Much like Spider-man 2, Nolan approached the project as a character study rather than a summer action movie, with his goal to explore the psyche of a man compelled to dress like a bat: “people need dramatic examples to be shaken out of apathy, and I can’t do that as Bruce Wayne. As a man, I’m flesh and blood – I can be ignored, I can be destroyed. But as a symbol… as a symbol I can be incorruptible. I can be everlasting” (Bruce Wayne, quote from Batman Begins). Batman returned in Nolan’s follow-up to Begins with The Dark Knight: a criminal mastermind with no known name other than “The Joker” is wreaking havoc on Gotham. Wayne’s ideals are tested as The Joker dissolves the city’s belief in hope, justice, and order in his campaign of chaos. Inspired by “The Killing Joke” and “The Long Halloween,” The Dark Knight is often regarded as more of a gritty crime drama than a superhero movie.
To prepare for his role as the self-appointed “Clown Prince of Crime,” actor Heath Ledger spent a solitary month living in a hotel room, having no contact with other people to get into character. He posthumously won the Oscar for his performance after a drug overdose before the film’s release. Even though the film didn’t get nominated for the “Best Picture” category, Academy Award president Sidney Ganis said, “I would not be telling you the truth if I said the words ‘Dark Knight’ did not come up.” It was also the number one movie of 2008 at the box office. Mike Davies, writer for the Birmingham Post, put it this way: “[The Dark Knight is] the most thematically sophisticated, most philosophically profound, most narratively complex and most viscerally thrilling super-hero movie of all. It transcends the genre.”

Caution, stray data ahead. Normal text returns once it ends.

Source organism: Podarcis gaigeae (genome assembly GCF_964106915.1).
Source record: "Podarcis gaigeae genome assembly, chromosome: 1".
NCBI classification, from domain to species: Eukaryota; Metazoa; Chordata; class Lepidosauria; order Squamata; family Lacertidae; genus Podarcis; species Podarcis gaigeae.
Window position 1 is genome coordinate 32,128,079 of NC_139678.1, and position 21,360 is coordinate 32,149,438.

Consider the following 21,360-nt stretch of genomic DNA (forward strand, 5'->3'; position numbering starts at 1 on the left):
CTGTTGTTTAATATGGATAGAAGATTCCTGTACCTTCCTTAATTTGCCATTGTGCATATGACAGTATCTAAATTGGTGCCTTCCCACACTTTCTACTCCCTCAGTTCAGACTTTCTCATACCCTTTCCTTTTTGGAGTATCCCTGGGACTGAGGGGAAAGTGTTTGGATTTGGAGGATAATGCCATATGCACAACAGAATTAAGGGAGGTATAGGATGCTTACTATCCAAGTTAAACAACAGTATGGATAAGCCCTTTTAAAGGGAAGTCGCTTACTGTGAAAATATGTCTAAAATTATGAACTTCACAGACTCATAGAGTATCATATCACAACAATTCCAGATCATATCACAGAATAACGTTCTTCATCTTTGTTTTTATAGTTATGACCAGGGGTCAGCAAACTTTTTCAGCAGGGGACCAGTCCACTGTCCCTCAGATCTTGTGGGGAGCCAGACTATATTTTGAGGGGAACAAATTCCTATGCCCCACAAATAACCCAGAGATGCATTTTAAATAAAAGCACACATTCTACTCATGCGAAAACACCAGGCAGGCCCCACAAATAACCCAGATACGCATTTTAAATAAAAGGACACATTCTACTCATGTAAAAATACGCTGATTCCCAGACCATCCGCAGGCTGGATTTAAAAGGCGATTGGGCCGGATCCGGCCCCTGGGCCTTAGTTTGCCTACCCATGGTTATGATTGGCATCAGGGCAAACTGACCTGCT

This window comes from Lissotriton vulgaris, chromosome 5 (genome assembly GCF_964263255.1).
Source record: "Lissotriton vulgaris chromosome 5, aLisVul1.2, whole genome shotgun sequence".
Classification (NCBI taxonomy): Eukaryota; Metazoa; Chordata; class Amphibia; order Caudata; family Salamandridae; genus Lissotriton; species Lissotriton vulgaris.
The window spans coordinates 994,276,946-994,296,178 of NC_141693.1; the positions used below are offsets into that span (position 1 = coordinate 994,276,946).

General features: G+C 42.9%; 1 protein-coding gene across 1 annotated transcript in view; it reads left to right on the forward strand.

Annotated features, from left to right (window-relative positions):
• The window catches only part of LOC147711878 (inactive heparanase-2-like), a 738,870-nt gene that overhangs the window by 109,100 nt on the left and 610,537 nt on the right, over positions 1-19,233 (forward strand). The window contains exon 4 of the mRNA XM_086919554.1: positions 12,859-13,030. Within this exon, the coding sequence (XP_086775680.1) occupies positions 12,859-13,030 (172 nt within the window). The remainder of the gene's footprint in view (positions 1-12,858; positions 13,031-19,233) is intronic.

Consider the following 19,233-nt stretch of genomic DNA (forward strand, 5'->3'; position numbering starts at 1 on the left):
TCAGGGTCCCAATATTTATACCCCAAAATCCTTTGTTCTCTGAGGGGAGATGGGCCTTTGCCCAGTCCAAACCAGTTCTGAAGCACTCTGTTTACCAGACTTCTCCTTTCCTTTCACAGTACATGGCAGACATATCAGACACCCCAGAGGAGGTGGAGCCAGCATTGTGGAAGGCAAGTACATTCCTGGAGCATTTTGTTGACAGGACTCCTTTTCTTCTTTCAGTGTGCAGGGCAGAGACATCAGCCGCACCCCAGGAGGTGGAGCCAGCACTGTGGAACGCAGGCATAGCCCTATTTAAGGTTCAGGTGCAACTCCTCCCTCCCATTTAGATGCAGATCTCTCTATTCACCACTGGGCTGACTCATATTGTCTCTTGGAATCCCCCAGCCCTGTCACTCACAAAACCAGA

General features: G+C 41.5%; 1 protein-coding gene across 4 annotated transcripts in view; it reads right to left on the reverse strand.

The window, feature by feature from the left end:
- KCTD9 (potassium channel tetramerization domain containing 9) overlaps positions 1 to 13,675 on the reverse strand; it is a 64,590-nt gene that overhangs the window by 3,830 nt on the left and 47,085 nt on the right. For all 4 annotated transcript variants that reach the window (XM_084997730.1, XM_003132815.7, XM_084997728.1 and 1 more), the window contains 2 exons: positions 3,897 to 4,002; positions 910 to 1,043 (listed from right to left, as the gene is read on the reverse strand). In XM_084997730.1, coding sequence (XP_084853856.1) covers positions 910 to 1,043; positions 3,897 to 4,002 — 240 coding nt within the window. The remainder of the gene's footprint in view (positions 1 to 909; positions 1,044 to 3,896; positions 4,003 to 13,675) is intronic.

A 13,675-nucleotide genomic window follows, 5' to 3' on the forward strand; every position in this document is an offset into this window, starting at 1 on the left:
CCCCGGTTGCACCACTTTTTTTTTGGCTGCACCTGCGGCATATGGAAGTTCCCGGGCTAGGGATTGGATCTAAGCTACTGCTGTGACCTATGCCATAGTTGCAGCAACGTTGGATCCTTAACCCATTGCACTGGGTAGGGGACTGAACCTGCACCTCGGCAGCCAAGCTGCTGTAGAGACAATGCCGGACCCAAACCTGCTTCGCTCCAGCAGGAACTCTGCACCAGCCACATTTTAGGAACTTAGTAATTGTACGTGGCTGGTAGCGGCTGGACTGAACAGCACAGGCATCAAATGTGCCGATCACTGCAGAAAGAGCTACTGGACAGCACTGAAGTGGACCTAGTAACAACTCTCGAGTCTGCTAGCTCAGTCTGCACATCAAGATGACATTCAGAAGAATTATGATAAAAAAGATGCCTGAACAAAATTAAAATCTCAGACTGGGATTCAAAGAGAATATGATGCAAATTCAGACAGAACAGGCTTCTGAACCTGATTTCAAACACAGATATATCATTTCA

The brooding atmosphere and realism of Batman Begins inspired the aesthetics for several soon-to-be comic book movies. The first was V for Vendetta in 2006. Based off of Alan Moore’s graphic novel of the same name, V was about the near-future of the United Kingdom, now ruled under a totalitarian regime. Muslims and homosexuals are persecuted, and a fascist police system keeps civilians living in fear of their government – that is until a mysterious anarchist (whose face is hidden by a Guy Fawkes mask for the entire duration of the film) blows up the Old Baily on November 5th. Evey Hammond, a young British woman, unintentionally gets caught up in the freedom fighter’s plot, while Eric Finch, lead inspector on the hunt for “V,” slowly unravels a horrifying conspiracy within the government he works for.